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Anti-GAD Antibody-associated Syndrome Presenting with Limb Myoclonus


Pedro Manzke ,

Department of Neurology, Instituto Hospital de Base do Distrito Federal, Brasília; Medicine Department, Centro Universitário de Brasília UNICEUB, Brasília, BR
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Talyta Grippe,

Department of Neurology, Instituto Hospital de Base do Distrito Federal, Brasília; Medicine Department, Centro Universitário de Brasília UNICEUB, Brasília, BR
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Georgia L. Tavares,

Department of Neurology, Instituto Hospital de Base do Distrito Federal, Brasília, BR
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Lucas C. Leal,

Department of Neurology, Instituto Hospital de Base do Distrito Federal, Brasília, BR
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Emmanuel Roze,

AP-HP, Department of Neurology, Pitié-Salpêtrière Hospital, Paris; Sorbonne Université, Faculté de Médecine, Institut du Cerveau et de la Moelle Epinière, Paris, FR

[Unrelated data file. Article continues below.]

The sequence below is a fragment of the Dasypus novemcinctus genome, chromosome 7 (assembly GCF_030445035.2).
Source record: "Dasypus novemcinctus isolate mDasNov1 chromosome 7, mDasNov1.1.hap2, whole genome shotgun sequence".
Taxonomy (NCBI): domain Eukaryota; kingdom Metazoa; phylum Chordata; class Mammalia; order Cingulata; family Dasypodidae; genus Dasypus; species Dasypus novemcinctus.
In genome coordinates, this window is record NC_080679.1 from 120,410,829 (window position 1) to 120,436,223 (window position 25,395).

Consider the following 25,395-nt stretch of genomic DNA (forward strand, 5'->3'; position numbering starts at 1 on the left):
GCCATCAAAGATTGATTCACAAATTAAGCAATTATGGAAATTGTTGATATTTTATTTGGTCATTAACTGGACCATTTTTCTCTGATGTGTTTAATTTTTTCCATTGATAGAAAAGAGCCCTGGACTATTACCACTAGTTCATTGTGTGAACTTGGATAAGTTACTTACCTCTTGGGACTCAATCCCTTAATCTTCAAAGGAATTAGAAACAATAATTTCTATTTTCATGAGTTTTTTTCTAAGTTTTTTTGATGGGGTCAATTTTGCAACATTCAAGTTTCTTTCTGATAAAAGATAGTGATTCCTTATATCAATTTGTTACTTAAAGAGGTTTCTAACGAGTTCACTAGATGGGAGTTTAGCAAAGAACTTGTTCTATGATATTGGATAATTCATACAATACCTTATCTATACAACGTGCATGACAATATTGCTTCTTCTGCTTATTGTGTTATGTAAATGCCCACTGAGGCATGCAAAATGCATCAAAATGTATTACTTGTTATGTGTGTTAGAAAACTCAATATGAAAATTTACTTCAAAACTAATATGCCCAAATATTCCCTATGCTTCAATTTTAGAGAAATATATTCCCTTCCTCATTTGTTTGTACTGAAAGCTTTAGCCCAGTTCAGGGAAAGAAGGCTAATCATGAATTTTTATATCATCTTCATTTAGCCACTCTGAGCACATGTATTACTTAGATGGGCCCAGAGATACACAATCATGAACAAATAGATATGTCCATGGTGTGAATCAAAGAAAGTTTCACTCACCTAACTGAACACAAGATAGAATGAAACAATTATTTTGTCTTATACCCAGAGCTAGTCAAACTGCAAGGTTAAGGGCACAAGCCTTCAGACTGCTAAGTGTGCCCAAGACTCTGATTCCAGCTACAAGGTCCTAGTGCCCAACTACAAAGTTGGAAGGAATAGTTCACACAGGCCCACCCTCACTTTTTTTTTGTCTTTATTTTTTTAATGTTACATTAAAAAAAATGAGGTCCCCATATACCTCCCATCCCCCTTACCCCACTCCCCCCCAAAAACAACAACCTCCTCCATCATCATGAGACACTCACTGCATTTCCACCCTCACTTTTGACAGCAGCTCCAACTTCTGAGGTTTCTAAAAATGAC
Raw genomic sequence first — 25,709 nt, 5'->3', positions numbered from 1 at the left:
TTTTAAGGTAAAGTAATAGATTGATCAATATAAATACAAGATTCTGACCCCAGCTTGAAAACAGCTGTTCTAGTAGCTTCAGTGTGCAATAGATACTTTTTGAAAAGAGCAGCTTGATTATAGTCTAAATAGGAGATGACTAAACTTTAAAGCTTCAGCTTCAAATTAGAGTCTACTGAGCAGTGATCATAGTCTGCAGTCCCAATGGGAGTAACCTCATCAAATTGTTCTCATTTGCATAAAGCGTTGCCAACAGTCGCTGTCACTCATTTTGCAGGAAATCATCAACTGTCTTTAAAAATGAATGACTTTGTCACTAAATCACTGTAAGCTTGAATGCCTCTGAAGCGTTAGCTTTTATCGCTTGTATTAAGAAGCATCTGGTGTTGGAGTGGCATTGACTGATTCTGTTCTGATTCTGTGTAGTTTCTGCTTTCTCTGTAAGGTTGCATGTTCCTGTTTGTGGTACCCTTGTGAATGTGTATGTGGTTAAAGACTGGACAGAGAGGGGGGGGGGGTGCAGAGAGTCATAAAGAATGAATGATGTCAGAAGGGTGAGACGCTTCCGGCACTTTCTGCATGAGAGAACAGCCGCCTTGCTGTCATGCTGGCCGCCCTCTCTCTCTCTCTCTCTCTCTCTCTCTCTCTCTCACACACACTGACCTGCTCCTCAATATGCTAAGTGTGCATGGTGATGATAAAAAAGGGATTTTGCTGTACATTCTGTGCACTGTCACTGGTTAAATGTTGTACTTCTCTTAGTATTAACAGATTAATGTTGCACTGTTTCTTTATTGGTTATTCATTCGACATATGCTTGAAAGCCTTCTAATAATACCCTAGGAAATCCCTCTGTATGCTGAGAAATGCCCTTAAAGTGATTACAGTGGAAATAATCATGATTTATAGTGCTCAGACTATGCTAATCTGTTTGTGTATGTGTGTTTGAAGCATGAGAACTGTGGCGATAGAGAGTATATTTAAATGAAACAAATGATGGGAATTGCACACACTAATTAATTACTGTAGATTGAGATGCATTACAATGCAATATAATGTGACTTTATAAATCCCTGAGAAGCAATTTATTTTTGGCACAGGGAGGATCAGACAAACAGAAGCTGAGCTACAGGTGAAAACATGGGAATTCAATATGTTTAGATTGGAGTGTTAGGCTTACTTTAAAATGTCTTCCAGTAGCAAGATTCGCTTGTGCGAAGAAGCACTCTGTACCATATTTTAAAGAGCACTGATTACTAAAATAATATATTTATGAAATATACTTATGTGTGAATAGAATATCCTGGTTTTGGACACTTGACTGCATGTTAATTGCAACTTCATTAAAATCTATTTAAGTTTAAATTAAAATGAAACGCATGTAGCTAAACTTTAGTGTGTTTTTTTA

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Emmanuelle Apartis,

AP-HP, Department of Neurology, Pitié-Salpêtrière Hospital, Paris; AP-HP, Department of Neurophysiology, Saint-Antoine Hospital, Paris, FR
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Ronaldo Maciel Dias,

Department of Neurology, Instituto Hospital de Base do Distrito Federal, Brasília, BR
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André G. F. Ferreira

Department of Neurology, Instituto Hospital de Base do Distrito Federal, Brasília, BR
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Background: The clinical spectrum of anti-glutamic acid decarboxylase (GAD) antibody-associated neurologic syndromes is expanding, with focal, generalized, and atypical forms.

Case Report: We describe a 59-year-old female showing continuous right lower limb myoclonus and mild encephalopathy. These symptoms started 2 weeks prior to evaluation. The patient had great improvement with intravenous steroids. An autoantibody panel was positive for anti-GAD.

Discussion: Various clinical manifestations, including myoclonus, may relate to anti-GAD antibodies. The treatment options available include symptomatic drugs, intravenous immunoglobulin, steroids, and other immunosuppressant agents.

How to Cite: Manzke P, Grippe T, Tavares GL, Leal LC, Roze E, Apartis E, et al.. Anti-GAD Antibody-associated Syndrome Presenting with Limb Myoclonus. Tremor and Other Hyperkinetic Movements. 2018;8:590. DOI: